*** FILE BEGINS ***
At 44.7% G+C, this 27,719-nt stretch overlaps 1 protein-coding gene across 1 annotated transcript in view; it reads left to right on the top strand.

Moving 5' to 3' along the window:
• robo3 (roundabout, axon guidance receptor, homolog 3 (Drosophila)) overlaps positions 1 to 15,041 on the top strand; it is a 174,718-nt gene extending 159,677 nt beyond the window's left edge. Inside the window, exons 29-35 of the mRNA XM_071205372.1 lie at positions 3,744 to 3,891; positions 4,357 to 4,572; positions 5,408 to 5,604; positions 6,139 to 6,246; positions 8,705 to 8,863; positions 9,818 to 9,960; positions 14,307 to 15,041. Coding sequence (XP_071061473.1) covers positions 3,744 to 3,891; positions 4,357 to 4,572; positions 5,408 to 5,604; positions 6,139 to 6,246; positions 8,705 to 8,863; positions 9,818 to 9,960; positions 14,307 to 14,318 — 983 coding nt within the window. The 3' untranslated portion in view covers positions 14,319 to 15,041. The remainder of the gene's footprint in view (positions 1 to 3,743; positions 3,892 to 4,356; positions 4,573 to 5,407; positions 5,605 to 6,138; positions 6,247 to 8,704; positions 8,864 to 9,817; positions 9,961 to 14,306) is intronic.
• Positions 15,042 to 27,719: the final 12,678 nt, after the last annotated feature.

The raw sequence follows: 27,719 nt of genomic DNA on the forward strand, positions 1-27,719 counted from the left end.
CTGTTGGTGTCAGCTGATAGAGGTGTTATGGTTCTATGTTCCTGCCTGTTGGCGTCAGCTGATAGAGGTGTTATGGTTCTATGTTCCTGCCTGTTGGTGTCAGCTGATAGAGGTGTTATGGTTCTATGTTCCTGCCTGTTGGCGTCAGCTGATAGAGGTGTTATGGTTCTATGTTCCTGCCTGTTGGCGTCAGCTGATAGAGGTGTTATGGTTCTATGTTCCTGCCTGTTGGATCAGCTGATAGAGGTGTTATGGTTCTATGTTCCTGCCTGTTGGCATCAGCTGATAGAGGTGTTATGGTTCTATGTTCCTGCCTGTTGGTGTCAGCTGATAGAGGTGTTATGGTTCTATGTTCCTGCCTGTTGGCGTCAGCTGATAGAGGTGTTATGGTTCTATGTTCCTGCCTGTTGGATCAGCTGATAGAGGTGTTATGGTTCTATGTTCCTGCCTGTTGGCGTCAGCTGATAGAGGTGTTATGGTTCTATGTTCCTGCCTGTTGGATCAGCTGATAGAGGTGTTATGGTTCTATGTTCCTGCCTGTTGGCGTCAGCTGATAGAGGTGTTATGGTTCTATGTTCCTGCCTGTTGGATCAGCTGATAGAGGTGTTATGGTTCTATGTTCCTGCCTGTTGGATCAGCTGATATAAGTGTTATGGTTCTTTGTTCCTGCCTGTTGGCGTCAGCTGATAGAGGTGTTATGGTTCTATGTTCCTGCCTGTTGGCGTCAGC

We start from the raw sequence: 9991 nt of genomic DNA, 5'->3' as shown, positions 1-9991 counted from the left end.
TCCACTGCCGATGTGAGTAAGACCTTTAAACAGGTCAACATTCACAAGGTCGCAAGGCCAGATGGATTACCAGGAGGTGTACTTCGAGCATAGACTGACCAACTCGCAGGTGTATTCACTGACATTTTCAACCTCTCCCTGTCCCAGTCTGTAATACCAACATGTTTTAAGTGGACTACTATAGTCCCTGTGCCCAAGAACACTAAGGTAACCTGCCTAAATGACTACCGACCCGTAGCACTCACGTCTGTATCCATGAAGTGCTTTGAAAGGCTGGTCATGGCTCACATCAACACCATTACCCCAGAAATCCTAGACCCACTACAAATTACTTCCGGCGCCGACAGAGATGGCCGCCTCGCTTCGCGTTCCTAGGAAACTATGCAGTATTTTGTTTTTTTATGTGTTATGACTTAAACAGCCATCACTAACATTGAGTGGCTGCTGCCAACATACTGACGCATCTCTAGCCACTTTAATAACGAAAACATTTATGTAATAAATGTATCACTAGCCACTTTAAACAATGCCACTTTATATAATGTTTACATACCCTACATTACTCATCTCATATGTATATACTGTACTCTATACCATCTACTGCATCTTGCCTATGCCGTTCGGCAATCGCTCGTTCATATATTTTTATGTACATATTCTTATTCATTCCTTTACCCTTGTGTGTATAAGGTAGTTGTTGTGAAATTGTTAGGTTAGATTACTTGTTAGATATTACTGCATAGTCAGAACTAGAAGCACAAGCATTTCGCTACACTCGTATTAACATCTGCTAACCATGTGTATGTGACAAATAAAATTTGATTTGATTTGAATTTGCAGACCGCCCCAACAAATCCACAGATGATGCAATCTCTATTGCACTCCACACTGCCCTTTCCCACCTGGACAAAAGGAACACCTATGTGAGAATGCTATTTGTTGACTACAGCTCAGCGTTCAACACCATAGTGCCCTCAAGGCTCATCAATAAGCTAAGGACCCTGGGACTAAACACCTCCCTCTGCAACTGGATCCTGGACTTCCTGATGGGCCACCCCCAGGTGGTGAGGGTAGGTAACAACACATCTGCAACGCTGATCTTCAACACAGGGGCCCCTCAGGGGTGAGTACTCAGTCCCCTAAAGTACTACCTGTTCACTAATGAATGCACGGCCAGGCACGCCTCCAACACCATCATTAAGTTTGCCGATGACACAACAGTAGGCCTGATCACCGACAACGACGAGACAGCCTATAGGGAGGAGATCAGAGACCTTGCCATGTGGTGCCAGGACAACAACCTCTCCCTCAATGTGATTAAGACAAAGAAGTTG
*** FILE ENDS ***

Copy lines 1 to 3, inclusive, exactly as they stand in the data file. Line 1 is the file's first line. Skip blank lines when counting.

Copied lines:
At 44.7% G+C, this 27,719-nt stretch overlaps 1 protein-coding gene across 1 annotated transcript in view; it reads left to right on the top strand.

Moving 5' to 3' along the window:
• robo3 (roundabout, axon guidance receptor, homolog 3 (Drosophila)) overlaps positions 1 to 15,041 on the top strand; it is a 174,718-nt gene extending 159,677 nt beyond the window's left edge. Inside the window, exons 29-35 of the mRNA XM_071205372.1 lie at positions 3,744 to 3,891; positions 4,357 to 4,572; positions 5,408 to 5,604; positions 6,139 to 6,246; positions 8,705 to 8,863; positions 9,818 to 9,960; positions 14,307 to 15,041. Coding sequence (XP_071061473.1) covers positions 3,744 to 3,891; positions 4,357 to 4,572; positions 5,408 to 5,604; positions 6,139 to 6,246; positions 8,705 to 8,863; positions 9,818 to 9,960; positions 14,307 to 14,318 — 983 coding nt within the window. The 3' untranslated portion in view covers positions 14,319 to 15,041. The remainder of the gene's footprint in view (positions 1 to 3,743; positions 3,892 to 4,356; positions 4,573 to 5,407; positions 5,605 to 6,138; positions 6,247 to 8,704; positions 8,864 to 9,817; positions 9,961 to 14,306) is intronic.